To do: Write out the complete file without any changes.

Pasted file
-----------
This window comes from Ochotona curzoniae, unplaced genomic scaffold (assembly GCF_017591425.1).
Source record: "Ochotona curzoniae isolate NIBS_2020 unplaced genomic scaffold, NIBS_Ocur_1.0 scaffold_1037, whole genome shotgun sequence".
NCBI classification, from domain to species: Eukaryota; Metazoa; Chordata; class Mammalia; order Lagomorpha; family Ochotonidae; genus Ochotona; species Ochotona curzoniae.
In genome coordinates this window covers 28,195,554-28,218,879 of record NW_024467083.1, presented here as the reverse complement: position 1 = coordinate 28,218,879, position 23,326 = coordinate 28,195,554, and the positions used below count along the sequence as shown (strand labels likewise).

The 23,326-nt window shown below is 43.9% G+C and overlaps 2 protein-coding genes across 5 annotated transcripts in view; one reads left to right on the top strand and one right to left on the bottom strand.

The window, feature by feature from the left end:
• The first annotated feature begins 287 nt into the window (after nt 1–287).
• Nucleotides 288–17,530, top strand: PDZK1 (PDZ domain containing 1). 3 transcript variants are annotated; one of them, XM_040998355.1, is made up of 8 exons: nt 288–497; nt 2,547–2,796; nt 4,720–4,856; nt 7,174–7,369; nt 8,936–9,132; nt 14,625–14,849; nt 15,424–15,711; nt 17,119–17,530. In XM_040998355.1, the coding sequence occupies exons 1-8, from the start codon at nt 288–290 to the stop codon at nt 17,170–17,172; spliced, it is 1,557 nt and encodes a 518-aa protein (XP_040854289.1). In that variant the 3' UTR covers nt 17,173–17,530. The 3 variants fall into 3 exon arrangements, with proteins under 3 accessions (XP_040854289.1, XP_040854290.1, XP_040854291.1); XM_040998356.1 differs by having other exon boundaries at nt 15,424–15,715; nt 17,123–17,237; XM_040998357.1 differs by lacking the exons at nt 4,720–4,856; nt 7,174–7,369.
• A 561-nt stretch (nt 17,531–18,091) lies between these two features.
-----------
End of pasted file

This window comes from Ochotona curzoniae, unplaced genomic scaffold (assembly GCF_017591425.1).
Source record: "Ochotona curzoniae isolate NIBS_2020 unplaced genomic scaffold, NIBS_Ocur_1.0 scaffold_1037, whole genome shotgun sequence".
NCBI classification, from domain to species: Eukaryota; Metazoa; Chordata; class Mammalia; order Lagomorpha; family Ochotonidae; genus Ochotona; species Ochotona curzoniae.
In genome coordinates this window covers 28,195,554-28,218,879 of record NW_024467083.1, presented here as the reverse complement: position 1 = coordinate 28,218,879, position 23,326 = coordinate 28,195,554, and the positions used below count along the sequence as shown (strand labels likewise).

The 23,326-nt window shown below is 43.9% G+C and overlaps 2 protein-coding genes across 5 annotated transcripts in view; one reads left to right on the top strand and one right to left on the bottom strand.

The window, feature by feature from the left end:
• The first annotated feature begins 287 nt into the window (after nt 1–287).
• Nucleotides 288–17,530, top strand: PDZK1 (PDZ domain containing 1). 3 transcript variants are annotated; one of them, XM_040998355.1, is made up of 8 exons: nt 288–497; nt 2,547–2,796; nt 4,720–4,856; nt 7,174–7,369; nt 8,936–9,132; nt 14,625–14,849; nt 15,424–15,711; nt 17,119–17,530. In XM_040998355.1, the coding sequence occupies exons 1-8, from the start codon at nt 288–290 to the stop codon at nt 17,170–17,172; spliced, it is 1,557 nt and encodes a 518-aa protein (XP_040854289.1). In that variant the 3' UTR covers nt 17,173–17,530. The 3 variants fall into 3 exon arrangements, with proteins under 3 accessions (XP_040854289.1, XP_040854290.1, XP_040854291.1); XM_040998356.1 differs by having other exon boundaries at nt 15,424–15,715; nt 17,123–17,237; XM_040998357.1 differs by lacking the exons at nt 4,720–4,856; nt 7,174–7,369.
• A 561-nt stretch (nt 17,531–18,091) lies between these two features.